Under Harris’ bill, the state would receive 12.5 percent of sportsbooks’ revenue. That rate is a middle-of-the-road number that would be pretty manageable for operators. It’s significantly lower than the tax on Pennsylvania sports betting, for example. But it’s also higher than the rates proposed by other lawmakers in Harris’ own state.
But wait, there’s more. Harris’ bill would also require sportsbooks to pay the so-called integrity fee sought by some pro sports leagues.
The NBA and Major League Baseball have lobbied for the inclusion of these fees, under which sportsbooks would give them one percent of the total money wagered. That’s handle, not revenue. In practice, one percent of handle would amount to somewhere between 10 and 25 percent of a book’s revenue, depending on whom you ask.
The leagues contend that the fees serve as a royalty and to help offset the costs of additional diligence in an expanded market. More bets and more bettors create more opportunities for sinister activity, they argue. So far, though, they’ve had trouble convincing lawmakers.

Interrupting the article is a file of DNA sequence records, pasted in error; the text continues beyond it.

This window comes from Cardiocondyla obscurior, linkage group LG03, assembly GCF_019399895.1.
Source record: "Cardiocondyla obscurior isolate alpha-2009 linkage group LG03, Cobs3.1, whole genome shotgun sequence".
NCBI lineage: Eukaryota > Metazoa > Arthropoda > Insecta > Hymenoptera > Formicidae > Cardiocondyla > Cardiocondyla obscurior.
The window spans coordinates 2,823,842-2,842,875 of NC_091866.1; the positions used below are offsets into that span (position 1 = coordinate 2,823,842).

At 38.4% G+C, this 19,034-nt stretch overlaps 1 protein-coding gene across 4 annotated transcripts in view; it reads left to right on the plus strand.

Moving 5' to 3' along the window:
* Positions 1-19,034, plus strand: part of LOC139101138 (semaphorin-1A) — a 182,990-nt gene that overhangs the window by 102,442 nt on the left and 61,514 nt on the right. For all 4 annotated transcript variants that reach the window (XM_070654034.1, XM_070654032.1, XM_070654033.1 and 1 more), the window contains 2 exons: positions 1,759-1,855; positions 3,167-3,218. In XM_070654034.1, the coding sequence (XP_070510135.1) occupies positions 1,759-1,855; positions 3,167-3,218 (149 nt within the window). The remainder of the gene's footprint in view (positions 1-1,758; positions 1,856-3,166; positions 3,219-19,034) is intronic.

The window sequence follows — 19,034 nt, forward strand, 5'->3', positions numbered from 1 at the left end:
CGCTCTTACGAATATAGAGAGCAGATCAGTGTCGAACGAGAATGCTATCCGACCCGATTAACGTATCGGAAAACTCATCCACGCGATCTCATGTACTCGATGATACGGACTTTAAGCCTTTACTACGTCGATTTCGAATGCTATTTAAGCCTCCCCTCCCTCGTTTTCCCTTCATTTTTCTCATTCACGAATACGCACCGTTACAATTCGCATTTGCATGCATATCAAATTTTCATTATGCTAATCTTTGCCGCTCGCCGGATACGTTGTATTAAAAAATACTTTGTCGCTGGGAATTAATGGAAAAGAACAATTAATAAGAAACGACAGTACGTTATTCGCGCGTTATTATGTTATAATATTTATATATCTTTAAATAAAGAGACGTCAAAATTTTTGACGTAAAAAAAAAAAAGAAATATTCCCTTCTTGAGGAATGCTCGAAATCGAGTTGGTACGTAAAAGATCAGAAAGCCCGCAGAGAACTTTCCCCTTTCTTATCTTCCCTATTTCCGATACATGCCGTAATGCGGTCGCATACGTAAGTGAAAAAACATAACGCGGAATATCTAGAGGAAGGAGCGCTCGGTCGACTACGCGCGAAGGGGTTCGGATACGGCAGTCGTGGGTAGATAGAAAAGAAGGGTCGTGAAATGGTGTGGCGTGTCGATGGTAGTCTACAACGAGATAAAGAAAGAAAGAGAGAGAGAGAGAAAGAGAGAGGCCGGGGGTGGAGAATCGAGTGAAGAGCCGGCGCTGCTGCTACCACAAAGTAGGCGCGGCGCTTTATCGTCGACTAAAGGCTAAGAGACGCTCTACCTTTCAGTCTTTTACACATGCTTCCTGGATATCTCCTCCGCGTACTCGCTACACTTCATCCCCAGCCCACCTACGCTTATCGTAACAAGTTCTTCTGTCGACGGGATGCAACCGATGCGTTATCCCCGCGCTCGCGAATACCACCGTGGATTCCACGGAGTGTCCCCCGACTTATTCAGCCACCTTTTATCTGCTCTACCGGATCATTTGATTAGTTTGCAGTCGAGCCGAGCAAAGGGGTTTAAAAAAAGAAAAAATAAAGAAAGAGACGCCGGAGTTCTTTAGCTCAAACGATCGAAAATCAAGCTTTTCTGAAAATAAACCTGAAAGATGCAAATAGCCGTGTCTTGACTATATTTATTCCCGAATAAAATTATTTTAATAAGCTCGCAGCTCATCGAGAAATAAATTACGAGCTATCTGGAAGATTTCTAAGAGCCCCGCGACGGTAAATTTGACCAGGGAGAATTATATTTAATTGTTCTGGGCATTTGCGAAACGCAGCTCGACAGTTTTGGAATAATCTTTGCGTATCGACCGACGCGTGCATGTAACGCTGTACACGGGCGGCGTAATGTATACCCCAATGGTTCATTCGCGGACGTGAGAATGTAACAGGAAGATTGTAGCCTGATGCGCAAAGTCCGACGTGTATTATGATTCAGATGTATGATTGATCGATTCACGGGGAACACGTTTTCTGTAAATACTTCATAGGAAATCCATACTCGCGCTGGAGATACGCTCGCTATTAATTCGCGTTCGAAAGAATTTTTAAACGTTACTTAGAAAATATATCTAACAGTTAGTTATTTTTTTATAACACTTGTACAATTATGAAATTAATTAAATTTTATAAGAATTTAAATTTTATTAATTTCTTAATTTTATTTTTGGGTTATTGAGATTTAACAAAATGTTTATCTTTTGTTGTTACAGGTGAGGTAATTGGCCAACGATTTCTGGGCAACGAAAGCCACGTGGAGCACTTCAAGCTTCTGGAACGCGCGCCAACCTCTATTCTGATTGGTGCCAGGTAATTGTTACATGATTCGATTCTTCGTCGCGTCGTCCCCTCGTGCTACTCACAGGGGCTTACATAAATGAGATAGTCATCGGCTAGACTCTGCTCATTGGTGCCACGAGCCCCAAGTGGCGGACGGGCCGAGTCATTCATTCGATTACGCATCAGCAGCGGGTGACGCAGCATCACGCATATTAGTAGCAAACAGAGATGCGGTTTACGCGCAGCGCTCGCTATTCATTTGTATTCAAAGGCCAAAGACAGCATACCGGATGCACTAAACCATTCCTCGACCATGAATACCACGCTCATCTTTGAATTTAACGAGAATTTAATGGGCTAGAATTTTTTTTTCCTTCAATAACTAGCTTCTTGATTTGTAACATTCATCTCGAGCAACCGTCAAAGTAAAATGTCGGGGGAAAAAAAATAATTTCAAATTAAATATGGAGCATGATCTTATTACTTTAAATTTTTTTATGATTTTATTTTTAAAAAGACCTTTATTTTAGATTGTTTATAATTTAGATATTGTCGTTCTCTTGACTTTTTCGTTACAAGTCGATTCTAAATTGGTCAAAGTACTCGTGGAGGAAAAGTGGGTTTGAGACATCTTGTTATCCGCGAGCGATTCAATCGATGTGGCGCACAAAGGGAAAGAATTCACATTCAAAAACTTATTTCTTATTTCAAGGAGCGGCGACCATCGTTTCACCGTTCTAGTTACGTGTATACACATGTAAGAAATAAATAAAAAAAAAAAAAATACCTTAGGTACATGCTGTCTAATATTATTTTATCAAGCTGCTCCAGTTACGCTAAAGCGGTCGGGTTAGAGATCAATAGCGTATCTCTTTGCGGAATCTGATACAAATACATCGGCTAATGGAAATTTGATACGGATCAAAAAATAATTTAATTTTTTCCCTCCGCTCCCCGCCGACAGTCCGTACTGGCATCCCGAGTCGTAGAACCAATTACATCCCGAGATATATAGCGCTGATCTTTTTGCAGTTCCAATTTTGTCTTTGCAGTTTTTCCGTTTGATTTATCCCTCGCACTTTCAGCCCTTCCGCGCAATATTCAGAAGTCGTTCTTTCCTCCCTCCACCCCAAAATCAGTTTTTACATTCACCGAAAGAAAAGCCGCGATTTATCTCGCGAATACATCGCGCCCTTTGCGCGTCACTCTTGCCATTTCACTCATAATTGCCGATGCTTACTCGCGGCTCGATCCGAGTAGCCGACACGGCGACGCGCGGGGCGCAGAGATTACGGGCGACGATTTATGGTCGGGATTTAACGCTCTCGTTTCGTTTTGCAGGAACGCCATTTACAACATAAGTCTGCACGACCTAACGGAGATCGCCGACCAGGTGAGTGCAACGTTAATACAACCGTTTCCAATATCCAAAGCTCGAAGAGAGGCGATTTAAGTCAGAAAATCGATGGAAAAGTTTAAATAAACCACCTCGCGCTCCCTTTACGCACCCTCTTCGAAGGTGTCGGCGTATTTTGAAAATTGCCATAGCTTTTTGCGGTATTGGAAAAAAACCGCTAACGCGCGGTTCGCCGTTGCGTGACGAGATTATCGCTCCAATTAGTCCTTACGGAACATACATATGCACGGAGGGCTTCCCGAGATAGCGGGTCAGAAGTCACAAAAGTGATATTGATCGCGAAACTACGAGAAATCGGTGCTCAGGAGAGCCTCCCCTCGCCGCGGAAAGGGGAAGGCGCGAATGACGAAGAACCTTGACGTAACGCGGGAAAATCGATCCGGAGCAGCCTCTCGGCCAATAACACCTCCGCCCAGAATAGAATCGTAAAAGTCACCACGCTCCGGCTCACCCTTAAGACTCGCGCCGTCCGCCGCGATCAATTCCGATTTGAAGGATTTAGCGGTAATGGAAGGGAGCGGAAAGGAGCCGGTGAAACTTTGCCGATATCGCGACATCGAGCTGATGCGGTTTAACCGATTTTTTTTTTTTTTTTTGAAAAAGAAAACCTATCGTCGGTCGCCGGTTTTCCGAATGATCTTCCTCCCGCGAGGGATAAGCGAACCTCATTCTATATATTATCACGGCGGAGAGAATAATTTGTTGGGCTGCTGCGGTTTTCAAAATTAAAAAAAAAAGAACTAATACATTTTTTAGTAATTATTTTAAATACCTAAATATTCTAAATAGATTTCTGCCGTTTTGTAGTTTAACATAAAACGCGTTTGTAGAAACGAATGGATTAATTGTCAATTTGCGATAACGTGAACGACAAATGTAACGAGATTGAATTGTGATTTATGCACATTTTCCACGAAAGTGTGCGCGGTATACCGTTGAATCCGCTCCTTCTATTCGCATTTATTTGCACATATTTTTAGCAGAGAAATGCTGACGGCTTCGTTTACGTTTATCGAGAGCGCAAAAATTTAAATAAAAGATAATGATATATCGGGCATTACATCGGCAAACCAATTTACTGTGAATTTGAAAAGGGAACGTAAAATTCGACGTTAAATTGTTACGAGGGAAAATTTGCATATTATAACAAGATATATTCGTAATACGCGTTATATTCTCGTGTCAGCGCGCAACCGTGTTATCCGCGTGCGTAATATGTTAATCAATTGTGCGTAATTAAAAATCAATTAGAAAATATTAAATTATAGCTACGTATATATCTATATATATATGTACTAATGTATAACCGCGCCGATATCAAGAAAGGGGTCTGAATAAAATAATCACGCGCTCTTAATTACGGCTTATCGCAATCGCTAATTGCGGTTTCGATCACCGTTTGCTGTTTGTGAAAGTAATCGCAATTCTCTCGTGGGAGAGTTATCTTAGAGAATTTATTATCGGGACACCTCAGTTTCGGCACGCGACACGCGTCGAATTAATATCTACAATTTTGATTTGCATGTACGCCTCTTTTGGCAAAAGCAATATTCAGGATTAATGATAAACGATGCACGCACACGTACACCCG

West Virginia, for example, is on the verge of passing a sports betting law that turned a deaf ear to league lobbyists. It does not include an integrity fee, nor do similar bills in Connecticut, Rhode Island, and several other places. Of the 40 or so bills we’re tracking in 17 states, five of them include the integrity fee.
Of course, this push for an integrity fee is a new thing from the leagues, as is their willingness even to support state-based sports betting regulation, a stance they’d long been on the other side of. They’ve recently begun to back bills in a handful of states, but only those that include the fees they’re seeking.